Workplace bullying on the rise, according to new study

Pin It

Most workers, even those who love their jobs, would probably say their job has caused them stress at some point. Throw in job insecurity, an increased workload and intensified pressure to perform, and stress levels can hit the roof. While some workers release stress in positive, healthy ways, others may take their frustrations out on their teammates, to the point where it becomes bullying.  

While workplace bullying isn’t a new phenomenon, it is becoming more prevalent. According to a new CareerBuilder study, 35 percent of workers said they have felt bullied at work, up from 27 percent last year.

Bullying can cause more harm than hurt feelings or bruised egos; 17 percent of the workers who said they’ve felt bullied also reported that they quit their jobs to escape the situation. Sixteen percent said they suffered health-related problems as a result.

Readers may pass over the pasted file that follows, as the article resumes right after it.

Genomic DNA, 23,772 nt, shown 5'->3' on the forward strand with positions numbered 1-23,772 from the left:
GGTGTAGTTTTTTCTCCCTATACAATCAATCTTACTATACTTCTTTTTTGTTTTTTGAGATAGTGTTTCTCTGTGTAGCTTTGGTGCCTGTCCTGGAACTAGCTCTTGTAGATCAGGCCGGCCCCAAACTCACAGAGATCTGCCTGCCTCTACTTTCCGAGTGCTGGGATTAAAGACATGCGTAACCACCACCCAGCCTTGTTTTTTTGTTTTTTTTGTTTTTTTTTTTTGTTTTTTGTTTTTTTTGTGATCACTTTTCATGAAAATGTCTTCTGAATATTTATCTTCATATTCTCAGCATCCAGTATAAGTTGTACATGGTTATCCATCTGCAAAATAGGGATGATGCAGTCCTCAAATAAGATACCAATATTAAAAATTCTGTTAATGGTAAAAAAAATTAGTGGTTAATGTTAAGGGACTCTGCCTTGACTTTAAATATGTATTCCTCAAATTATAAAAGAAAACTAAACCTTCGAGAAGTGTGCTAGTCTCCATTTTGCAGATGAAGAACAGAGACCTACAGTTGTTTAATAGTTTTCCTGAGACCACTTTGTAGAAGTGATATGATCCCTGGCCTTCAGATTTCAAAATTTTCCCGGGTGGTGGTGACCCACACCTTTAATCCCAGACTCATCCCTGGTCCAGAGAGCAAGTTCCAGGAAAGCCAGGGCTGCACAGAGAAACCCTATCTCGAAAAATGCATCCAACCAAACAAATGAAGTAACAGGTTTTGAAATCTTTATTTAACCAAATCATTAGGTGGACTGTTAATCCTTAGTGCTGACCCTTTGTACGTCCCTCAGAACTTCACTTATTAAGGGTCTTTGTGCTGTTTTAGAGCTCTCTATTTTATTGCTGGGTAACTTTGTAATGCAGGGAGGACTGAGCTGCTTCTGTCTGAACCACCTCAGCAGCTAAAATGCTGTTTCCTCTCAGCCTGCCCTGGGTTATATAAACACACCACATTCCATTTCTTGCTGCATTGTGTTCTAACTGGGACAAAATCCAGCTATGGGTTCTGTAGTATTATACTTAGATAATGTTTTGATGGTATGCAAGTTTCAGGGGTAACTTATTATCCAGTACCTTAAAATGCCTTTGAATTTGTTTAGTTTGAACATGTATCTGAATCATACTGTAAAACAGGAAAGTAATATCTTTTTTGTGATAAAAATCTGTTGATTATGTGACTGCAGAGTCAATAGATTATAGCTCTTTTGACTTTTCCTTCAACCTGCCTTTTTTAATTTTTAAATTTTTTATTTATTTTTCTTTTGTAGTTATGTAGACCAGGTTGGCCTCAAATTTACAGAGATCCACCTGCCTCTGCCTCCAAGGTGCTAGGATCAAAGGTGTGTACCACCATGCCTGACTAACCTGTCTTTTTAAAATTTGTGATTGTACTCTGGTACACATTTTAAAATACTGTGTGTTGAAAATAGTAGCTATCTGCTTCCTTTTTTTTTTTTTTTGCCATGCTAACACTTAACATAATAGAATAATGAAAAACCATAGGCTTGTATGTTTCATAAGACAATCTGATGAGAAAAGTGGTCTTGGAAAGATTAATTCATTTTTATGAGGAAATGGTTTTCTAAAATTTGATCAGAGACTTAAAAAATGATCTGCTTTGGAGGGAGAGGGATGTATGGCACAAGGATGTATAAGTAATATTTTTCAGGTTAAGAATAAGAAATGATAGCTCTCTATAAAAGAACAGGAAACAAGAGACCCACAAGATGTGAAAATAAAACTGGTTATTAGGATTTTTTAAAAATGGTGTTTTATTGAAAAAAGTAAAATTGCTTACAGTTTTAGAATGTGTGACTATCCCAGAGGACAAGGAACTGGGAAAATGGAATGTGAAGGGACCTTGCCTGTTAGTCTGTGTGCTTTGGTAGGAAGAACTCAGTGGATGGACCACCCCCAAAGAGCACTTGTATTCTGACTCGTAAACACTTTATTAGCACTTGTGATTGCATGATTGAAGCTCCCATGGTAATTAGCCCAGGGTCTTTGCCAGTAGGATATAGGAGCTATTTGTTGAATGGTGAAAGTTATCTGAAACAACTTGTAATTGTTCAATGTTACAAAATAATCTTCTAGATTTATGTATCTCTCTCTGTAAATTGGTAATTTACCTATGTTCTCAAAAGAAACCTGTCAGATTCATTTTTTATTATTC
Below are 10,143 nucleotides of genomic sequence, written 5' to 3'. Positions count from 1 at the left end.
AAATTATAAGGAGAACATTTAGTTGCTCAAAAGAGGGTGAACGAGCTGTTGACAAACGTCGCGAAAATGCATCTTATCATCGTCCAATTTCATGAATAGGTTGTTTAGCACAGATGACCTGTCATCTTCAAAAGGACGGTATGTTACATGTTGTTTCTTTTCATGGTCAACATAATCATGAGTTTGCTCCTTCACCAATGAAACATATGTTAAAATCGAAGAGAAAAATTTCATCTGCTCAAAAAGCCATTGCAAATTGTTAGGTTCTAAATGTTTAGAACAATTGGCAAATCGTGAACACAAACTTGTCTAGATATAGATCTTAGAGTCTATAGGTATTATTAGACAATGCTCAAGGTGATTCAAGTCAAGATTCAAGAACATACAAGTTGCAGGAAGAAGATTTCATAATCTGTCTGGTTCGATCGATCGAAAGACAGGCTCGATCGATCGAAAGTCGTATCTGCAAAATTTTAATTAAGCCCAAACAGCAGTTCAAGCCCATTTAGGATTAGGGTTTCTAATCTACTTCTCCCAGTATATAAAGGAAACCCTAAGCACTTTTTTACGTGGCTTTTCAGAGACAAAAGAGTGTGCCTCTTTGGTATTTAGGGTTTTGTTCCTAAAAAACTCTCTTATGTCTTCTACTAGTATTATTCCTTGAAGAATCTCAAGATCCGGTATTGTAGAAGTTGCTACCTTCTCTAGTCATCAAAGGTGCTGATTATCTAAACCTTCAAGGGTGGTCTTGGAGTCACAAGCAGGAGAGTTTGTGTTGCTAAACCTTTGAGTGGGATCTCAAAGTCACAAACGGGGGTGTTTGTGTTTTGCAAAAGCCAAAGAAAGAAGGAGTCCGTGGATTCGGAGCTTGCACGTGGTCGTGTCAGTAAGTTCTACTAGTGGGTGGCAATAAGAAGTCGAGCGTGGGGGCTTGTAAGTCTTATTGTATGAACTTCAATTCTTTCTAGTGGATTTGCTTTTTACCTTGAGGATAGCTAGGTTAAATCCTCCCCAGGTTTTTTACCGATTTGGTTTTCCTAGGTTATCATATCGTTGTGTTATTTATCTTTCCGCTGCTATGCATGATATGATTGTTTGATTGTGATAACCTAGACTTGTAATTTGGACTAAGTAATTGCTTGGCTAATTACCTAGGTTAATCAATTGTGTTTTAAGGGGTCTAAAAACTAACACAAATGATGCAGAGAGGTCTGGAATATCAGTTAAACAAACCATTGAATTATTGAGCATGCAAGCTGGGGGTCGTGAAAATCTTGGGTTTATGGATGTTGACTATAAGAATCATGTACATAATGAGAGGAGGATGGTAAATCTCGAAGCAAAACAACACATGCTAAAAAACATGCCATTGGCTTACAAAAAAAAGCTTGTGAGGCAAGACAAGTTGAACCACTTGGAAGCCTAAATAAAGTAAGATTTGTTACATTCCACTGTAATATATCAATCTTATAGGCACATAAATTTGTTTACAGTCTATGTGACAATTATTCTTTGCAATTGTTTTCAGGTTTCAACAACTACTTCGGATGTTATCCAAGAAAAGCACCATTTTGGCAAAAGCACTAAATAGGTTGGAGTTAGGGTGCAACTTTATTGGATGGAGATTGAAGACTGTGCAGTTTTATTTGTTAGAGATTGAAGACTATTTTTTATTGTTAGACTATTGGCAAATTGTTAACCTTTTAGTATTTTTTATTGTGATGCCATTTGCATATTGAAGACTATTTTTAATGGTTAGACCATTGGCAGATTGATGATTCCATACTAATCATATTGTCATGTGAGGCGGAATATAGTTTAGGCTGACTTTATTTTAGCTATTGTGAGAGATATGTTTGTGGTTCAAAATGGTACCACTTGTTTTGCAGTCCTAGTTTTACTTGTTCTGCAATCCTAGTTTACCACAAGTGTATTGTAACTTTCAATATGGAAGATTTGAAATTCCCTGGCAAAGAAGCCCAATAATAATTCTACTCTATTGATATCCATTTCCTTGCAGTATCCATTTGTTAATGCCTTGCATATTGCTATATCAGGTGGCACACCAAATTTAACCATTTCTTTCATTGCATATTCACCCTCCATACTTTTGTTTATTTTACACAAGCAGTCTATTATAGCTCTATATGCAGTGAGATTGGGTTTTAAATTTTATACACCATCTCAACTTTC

The profile of a bully
The study, which included more than 3,800 workers nationwide, revealed that bullies can be found at all levels within a company. Of workers who felt bullied, most pointed to incidents with their bosses (48 percent) or co-workers (45 percent). Thirty-one percent have been picked on by customers and 26 percent by someone higher up in the company other than their boss. Fifty-four percent of those bullied said they were tormented by someone older, while 29 percent said the bully was younger. 

Words used as weapons
While bullying can sometimes be physical, words can also wound. Workers reported being bullied in the following ways:   

  • Falsely accused of mistakes — 42 percent
  • Ignored — 39 percent
  • Used different standards or policies toward me than other workers — 36 percent
  • Constantly criticized — 33 percent
  • Someone didn’t perform certain duties, which negatively impacted my work — 31 percent
  • Yelled at by boss in front of co-workers — 28 percent
  • Belittling comments were made about my work during meetings — 24 percent
  • Gossiped about — 26 percent
  • Someone stole credit for my work — 19 percent
  • Purposely excluded from projects or meetings — 18 percent